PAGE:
Northwestern University (Evanston, Ill.). Department of Biological Sciences
Instruction in the biological sciences has been offered at Northwestern since the University's inception, under a variety of administrative arrangement. A course in zoology is listed in the University's first catalog (1856). Beginning in 1862 the natural history course taught by Professor Oliver Marcy included instruction in zoology and botany. A separate course entitled “Biology” was offered in 1882; soon afterward it was divided into two courses: one for juniors, emphasizing life histories; and a second for seniors, concentrating on vertebrate histology, bacteriology, and embryology.
With the beginning of departmentalization in 1891, the University catalog listed a Department of Biology, offering courses in zoology, general biology, human physiology, and botany. In 1894, separate departments of zoology and botany were formed; these departments were rejoined in 1949 to from the Department of Biological Sciences. In 1974, the Department of Biochemistry and Molecular Biology separated from Biological Sciences and in 1980 the University adopted a plan to create in academic “Section of Biological Sciences” with three departments: Biochemistry, Molecular Biology and Cell Biology; Ecology and Evolutionary Biology; and Neurobiology and Physiology. After the 1987-1988 academic year Northwestern phased out the Department of Ecology and Evolutionary Biology.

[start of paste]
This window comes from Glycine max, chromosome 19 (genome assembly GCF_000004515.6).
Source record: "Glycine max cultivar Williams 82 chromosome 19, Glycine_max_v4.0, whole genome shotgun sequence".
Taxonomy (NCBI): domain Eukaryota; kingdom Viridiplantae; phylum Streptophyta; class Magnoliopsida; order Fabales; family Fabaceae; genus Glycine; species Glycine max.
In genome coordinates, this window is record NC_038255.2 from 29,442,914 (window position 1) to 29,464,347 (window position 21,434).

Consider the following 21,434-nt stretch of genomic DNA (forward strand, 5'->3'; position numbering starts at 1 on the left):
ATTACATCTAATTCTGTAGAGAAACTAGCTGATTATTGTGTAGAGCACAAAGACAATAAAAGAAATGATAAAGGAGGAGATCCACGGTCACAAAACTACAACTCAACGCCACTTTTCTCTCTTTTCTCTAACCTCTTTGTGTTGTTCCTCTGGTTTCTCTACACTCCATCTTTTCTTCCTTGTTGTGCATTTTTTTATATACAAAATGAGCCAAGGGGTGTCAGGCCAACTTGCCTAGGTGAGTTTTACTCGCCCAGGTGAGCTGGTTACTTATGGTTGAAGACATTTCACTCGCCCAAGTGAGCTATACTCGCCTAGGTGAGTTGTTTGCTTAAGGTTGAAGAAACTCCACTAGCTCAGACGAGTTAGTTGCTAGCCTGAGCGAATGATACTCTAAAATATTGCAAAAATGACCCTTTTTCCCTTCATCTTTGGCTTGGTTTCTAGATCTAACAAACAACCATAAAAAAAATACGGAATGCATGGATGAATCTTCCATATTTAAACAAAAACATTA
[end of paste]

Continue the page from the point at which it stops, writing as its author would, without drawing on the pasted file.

Until 1917, classes and laboratories in the biological sciences were housed in various rooms of University Hall. In that year the Botany Department moved to Fisk Hall which had been vacated by the recently discontinued Evanston Academy. Zoology remained in University Hall until 1930 when the department moved to the Locy Laboratory (now Locy Hall). In 1948 the zoology department moved again to the newly constructed Cresap Laboratory, with biology moving to Locy Hall while retaining two laboratories in Fisk. In 1958 the re-united Department of Biological Sciences was relocated to Swift Hall, while also retaining the space formerly occupied by the zoology department in Cresap Laboratory. By the mid-1980s undergraduate research and instruction in biology remained in the Swift/Cresap complex with graduate training centered in the O.T. Hogan Biological Sciences Building.
Found in 2 Collections and/or Records:
These records fill two and one-half boxes and span the years 1963 through 1972. Included are correspondence, reports, and other materials documenting the planning and construction of the O.T. Hogan Biological Sciences Building. Also included are proposals and correspondence relating to funding and grant support fox construction costs as well as correspondence between University representatives and the building's architects.
- Biology--Study and teaching 1